The number of privacy breaches related to Internet of Things (IoT) devices has increased considerably during the pandemic isolation period. This time, cybersecurity experts report that a Chinese hacking group managed to steal thousands of camera recordings installed in hundreds of homes, selling these videos through illegal forums on the dark web.
The report was filed by a television network in China, whose researchers claim that hackers are selling these confidential records in a sort of package. Criminals have even revealed some samples of these videos as evidence of the attack, claiming that the recordings were stolen from security cameras in hotels, dress rooms, houses and parks.
In their ads, hackers also set prices for these packages; according to the publications, videos that include nudity and related content will sell for about $8 USD, while conventional home or hotel room videos will cost about $3 USD.
As if that wasn’t enough, cybercriminals also sell access to live streams from some home cameras compromised for about $11 USD. If buyers wish to access the live stream of a hotel room or clothing tester, they can purchase this access for about $25 USD. Finally, a more complete package includes access to virtually all cameras hacked for about $50 USD.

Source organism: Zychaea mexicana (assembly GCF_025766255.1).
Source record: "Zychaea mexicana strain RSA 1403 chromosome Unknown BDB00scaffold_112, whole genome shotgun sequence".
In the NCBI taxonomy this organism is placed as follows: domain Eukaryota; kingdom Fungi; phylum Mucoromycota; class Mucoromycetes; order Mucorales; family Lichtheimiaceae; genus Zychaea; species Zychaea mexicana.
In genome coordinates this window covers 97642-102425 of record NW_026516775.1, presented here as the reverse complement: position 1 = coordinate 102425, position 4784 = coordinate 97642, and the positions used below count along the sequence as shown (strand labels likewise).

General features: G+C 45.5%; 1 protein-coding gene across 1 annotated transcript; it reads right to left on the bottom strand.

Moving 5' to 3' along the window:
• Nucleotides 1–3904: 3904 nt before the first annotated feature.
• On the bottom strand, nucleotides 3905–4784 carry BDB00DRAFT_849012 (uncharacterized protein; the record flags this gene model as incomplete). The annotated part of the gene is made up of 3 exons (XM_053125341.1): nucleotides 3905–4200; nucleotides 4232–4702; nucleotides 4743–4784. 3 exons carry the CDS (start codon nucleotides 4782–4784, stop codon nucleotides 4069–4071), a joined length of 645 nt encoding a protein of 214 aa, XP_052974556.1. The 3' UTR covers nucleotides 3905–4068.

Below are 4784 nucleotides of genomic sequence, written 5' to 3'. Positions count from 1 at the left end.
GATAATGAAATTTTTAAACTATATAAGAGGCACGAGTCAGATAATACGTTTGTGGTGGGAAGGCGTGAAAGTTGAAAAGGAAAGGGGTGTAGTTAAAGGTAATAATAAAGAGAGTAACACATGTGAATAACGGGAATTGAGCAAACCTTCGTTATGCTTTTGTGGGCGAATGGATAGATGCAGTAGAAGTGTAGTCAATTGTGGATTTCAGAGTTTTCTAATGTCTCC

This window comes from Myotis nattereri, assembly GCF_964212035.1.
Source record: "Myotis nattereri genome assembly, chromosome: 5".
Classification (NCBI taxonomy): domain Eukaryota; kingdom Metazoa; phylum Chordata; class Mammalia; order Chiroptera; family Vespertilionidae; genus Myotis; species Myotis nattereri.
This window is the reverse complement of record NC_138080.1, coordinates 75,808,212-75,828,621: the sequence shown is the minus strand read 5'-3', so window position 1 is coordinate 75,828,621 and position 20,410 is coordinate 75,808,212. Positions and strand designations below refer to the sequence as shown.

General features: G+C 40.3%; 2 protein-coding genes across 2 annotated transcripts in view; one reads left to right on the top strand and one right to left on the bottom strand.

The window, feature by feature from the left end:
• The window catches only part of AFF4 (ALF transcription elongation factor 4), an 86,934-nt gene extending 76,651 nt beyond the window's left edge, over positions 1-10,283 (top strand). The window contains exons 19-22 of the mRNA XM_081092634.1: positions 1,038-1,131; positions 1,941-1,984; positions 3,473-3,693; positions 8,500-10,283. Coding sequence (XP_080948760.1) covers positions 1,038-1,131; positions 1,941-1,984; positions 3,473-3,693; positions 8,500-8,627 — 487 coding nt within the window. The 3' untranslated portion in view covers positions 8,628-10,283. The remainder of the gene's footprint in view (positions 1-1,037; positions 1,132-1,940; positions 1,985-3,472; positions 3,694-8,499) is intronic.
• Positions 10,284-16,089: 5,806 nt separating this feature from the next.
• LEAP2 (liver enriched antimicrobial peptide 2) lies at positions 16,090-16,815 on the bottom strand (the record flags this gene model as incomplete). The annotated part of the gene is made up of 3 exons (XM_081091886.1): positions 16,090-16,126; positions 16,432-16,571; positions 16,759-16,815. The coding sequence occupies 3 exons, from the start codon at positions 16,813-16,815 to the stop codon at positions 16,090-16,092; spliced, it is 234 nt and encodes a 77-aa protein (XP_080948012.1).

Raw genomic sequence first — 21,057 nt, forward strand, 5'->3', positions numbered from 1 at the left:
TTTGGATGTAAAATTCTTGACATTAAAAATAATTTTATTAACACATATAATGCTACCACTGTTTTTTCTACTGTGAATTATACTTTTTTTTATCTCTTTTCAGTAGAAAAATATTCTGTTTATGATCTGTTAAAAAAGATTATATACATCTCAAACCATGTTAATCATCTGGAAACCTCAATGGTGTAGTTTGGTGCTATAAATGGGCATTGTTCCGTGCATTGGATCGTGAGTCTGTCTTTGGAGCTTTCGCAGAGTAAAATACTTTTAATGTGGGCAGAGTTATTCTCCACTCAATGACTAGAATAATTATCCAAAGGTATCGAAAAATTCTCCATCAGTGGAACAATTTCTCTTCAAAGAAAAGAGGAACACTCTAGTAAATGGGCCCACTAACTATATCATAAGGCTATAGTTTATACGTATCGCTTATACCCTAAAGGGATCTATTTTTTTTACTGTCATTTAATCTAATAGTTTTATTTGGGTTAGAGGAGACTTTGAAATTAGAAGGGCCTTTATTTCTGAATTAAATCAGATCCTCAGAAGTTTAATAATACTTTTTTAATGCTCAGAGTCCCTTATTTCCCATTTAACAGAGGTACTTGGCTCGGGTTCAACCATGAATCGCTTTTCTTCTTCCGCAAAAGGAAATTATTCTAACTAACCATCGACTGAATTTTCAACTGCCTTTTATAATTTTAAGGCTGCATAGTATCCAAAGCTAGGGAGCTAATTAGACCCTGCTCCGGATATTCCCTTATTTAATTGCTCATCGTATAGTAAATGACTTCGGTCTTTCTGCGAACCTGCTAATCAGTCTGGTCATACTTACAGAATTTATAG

This seems to be a recurring problem in China. Just a few hours ago, local media resumed the claims of a person mentioning access to thousands of videos taken from these devices, collected in just a couple of weeks. This individual also claimed that there is a whole hacking network dedicated to the collection of these videos.
Although he did not mention an exact number, this person states that it would not take him a year to finish watching all the stolen videos, noting that his intention was to sell large batches of videos for his customers to resell at higher prices. This individual also mentioned having a couple of accomplices who helped him compromise the security of the attacked cameras and even install cameras where there shouldn’t be.
Needless to say, this is an illegal practice and could bring those involved in the sale of these videos sentences of up to 2 years in prison under Chinese law. Moreover, hackers responsible for compromising IoT devices could receive up to 7 years in prison.
To learn more about information security risks, malware variants, vulnerabilities and information technologies, feel free to access the International Institute of Cyber Security (IICS) website.
He is a well-known expert in mobile security and malware analysis. He studied Computer Science at NYU and started working as a cyber security analyst in 2003. He is actively working as an anti-malware expert. He also worked for security companies like Kaspersky Lab. His everyday job includes researching about new malware and cyber security incidents. Also he has deep level of knowledge in mobile security and mobile vulnerabilities.